Actually I have read (although I can't find a reference) that the subjectively perceived psychological notion of pitch itself, although very nearly wholly set by the sound wave's frequencies, is also weakly dependent on the intensity of the sound: that is, a higher intensity sound wave does seem ever so slightly sharper (higher in subjective pitch) than one ...


4

Are there experiments that could show that light waves resemble more say square waves than sine waves? Are there experiments that could show that light waves resemble more say square waves than sine waves? Temporarily looking at your example of a square wave, a square wave of spatial wavenumber $k$ can be represented in a Fourier expansion as a ...


4

The definition of fundamental frequency should be: the lowest frequency of a periodic wave satisfying some boundary conditions. For example, in the case of the vibrating string: The lowest frequency is determined by the length of the string (top of the image), the tension in the string, and the mass per unit length. Of course, if there are no boundary ...


3

In general light that does not pass a barrier, a wall for example, is absorbed.The energy is turned mainly into heat and also chemical bond breaking etc. The part of the light beam that does not have the correct polarization for the polaroid will be absorbed in the same way.


3

It's a matter of convention. The complete wave function must describe a wave that propagates in the correct direction. Any function of the form $f(kz - \omega t) = F(z - vt)$ describes a wave propagating to the right. For a plane wave, that could be $\exp{(i(kz - \omega t))}$ or $\exp{ (-i(kz - \omega t))}$. An author is free to choose whichever he or ...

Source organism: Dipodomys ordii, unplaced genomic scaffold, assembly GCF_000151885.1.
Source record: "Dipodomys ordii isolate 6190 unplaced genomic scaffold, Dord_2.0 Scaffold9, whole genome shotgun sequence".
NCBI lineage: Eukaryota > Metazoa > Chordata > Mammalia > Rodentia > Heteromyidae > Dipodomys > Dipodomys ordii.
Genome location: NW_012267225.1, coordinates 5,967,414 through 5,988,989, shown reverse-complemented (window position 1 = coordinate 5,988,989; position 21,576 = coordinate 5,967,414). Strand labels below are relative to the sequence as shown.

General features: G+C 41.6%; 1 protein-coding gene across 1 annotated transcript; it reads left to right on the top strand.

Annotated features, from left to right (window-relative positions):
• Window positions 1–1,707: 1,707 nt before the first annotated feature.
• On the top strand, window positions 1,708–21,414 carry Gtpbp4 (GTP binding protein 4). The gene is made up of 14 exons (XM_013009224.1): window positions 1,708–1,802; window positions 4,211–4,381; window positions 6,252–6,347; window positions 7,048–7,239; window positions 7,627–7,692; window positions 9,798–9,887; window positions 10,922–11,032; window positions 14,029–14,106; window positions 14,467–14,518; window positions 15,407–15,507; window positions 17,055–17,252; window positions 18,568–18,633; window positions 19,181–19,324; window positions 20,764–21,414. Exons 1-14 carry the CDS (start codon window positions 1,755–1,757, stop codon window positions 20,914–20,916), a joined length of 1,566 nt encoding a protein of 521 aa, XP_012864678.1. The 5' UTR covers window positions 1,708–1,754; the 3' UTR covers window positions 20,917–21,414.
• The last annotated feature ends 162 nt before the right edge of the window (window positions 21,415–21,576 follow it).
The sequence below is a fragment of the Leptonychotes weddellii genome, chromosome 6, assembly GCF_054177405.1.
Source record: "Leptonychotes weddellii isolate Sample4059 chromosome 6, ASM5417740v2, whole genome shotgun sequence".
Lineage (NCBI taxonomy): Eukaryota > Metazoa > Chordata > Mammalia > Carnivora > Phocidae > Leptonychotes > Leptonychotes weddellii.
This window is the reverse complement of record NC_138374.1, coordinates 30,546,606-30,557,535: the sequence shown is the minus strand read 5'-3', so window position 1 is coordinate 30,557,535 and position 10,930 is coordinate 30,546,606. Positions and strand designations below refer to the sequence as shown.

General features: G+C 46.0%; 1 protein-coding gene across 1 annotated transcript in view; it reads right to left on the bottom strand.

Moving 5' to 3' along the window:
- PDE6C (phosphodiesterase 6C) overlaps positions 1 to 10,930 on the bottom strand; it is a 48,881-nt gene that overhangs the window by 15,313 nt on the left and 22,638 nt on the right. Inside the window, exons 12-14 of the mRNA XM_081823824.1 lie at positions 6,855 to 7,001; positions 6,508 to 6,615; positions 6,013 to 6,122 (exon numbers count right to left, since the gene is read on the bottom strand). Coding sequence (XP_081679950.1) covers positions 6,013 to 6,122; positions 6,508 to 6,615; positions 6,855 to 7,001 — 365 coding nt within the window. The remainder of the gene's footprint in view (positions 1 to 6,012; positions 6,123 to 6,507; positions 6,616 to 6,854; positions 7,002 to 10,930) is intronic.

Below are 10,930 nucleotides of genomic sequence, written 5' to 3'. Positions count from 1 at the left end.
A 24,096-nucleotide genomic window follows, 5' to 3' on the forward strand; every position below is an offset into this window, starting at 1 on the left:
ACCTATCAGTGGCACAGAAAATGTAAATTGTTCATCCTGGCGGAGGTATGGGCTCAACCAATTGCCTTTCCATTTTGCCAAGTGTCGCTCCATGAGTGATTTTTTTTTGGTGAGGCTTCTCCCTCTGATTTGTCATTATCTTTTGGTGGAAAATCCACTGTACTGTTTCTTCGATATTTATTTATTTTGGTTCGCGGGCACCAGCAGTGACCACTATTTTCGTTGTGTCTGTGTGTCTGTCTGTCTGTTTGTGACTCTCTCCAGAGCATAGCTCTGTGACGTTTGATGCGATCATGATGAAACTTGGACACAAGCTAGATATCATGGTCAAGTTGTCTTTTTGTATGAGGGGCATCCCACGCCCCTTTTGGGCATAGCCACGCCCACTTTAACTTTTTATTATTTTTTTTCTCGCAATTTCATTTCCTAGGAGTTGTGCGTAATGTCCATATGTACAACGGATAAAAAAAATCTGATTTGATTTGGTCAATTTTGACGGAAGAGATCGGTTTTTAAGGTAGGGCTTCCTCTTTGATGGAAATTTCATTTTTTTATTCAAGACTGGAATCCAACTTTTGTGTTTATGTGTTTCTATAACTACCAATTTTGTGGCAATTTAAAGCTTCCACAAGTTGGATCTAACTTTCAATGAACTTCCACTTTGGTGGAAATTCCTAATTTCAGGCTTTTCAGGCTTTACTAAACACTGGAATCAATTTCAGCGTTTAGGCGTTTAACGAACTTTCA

3

Like electromagnetic waves, mechanical waves, and (in fact) everything travels in a straight line until something acts on it causing it to stop going straight or until the medium it's travelling in changes. Light will bend due to gravity, refraction, reflection. Without an outside influence and in the same medium, everything travels in a straight line. ...


2

Yes, the waves do interfere when they are not parallel. In fact, there's no such thing as parallel waves: their direction is always fuzzy. See this image of one wave going through an aperture with size comparable to wavelength: You can see that it goes not only upward, but also expands to the left and right. Now let's add another source such that ...


2

Put simply, yes waves interfere even if they are not directly aligned. In fact all waves interfere of a given type. Interference is really just a re-statement of the superposition principle; that is, given 2 waves, the resulting pattern is simply the sum of the two waves at all positions in the space. The first figure you provide shows how, in 1D, 2 waves ...